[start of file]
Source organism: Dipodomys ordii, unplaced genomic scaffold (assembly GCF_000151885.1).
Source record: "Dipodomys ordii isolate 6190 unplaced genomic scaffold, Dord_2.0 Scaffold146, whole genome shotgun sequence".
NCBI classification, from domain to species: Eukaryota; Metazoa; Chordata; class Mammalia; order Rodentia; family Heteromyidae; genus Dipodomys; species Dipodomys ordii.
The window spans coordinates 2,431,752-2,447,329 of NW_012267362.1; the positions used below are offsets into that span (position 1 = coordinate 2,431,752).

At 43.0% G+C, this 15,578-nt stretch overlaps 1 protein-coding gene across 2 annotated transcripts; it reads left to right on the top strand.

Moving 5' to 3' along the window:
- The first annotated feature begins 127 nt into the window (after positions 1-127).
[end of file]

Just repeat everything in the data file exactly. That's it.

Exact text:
Source organism: Dipodomys ordii, unplaced genomic scaffold (assembly GCF_000151885.1).
Source record: "Dipodomys ordii isolate 6190 unplaced genomic scaffold, Dord_2.0 Scaffold146, whole genome shotgun sequence".
NCBI classification, from domain to species: Eukaryota; Metazoa; Chordata; class Mammalia; order Rodentia; family Heteromyidae; genus Dipodomys; species Dipodomys ordii.
The window spans coordinates 2,431,752-2,447,329 of NW_012267362.1; the positions used below are offsets into that span (position 1 = coordinate 2,431,752).

At 43.0% G+C, this 15,578-nt stretch overlaps 1 protein-coding gene across 2 annotated transcripts; it reads left to right on the top strand.

Moving 5' to 3' along the window:
- The first annotated feature begins 127 nt into the window (after positions 1-127).